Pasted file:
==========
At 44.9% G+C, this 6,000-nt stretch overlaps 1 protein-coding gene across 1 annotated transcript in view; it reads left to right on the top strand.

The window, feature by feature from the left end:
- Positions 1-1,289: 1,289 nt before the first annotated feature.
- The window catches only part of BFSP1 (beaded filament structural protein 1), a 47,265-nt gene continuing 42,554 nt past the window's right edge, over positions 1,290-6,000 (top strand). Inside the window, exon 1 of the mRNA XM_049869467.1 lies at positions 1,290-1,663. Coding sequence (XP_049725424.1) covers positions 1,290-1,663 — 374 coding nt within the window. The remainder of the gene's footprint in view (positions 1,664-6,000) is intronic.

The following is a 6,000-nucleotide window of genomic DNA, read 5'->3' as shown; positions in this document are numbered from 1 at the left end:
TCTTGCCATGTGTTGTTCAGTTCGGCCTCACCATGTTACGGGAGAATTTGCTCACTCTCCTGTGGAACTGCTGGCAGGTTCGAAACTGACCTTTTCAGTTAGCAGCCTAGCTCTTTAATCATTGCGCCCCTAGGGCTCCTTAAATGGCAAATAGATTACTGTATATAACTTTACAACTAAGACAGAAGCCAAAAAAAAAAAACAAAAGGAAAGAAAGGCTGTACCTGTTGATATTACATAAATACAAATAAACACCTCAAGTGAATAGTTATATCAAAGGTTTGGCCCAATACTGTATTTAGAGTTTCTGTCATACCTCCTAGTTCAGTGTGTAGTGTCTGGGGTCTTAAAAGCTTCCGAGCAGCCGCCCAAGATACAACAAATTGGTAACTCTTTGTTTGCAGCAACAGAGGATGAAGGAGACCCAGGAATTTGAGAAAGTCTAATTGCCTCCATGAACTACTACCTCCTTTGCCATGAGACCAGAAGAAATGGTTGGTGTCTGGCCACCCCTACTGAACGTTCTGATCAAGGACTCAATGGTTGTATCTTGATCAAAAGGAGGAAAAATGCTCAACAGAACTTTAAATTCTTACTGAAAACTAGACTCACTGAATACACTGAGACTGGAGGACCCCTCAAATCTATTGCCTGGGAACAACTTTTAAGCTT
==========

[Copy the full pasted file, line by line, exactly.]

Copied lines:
At 44.9% G+C, this 6,000-nt stretch overlaps 1 protein-coding gene across 1 annotated transcript in view; it reads left to right on the top strand.

The window, feature by feature from the left end:
- Positions 1-1,289: 1,289 nt before the first annotated feature.
- The window catches only part of BFSP1 (beaded filament structural protein 1), a 47,265-nt gene continuing 42,554 nt past the window's right edge, over positions 1,290-6,000 (top strand). Inside the window, exon 1 of the mRNA XM_049869467.1 lies at positions 1,290-1,663. Coding sequence (XP_049725424.1) covers positions 1,290-1,663 — 374 coding nt within the window. The remainder of the gene's footprint in view (positions 1,664-6,000) is intronic.

The following is a 6,000-nucleotide window of genomic DNA, read 5'->3' as shown; positions in this document are numbered from 1 at the left end:
TCTTGCCATGTGTTGTTCAGTTCGGCCTCACCATGTTACGGGAGAATTTGCTCACTCTCCTGTGGAACTGCTGGCAGGTTCGAAACTGACCTTTTCAGTTAGCAGCCTAGCTCTTTAATCATTGCGCCCCTAGGGCTCCTTAAATGGCAAATAGATTACTGTATATAACTTTACAACTAAGACAGAAGCCAAAAAAAAAAAACAAAAGGAAAGAAAGGCTGTACCTGTTGATATTACATAAATACAAATAAACACCTCAAGTGAATAGTTATATCAAAGGTTTGGCCCAATACTGTATTTAGAGTTTCTGTCATACCTCCTAGTTCAGTGTGTAGTGTCTGGGGTCTTAAAAGCTTCCGAGCAGCCGCCCAAGATACAACAAATTGGTAACTCTTTGTTTGCAGCAACAGAGGATGAAGGAGACCCAGGAATTTGAGAAAGTCTAATTGCCTCCATGAACTACTACCTCCTTTGCCATGAGACCAGAAGAAATGGTTGGTGTCTGGCCACCCCTACTGAACGTTCTGATCAAGGACTCAATGGTTGTATCTTGATCAAAAGGAGGAAAAATGCTCAACAGAACTTTAAATTCTTACTGAAAACTAGACTCACTGAATACACTGAGACTGGAGGACCCCTCAAATCTATTGCCTGGGAACAACTTTTAAGCTT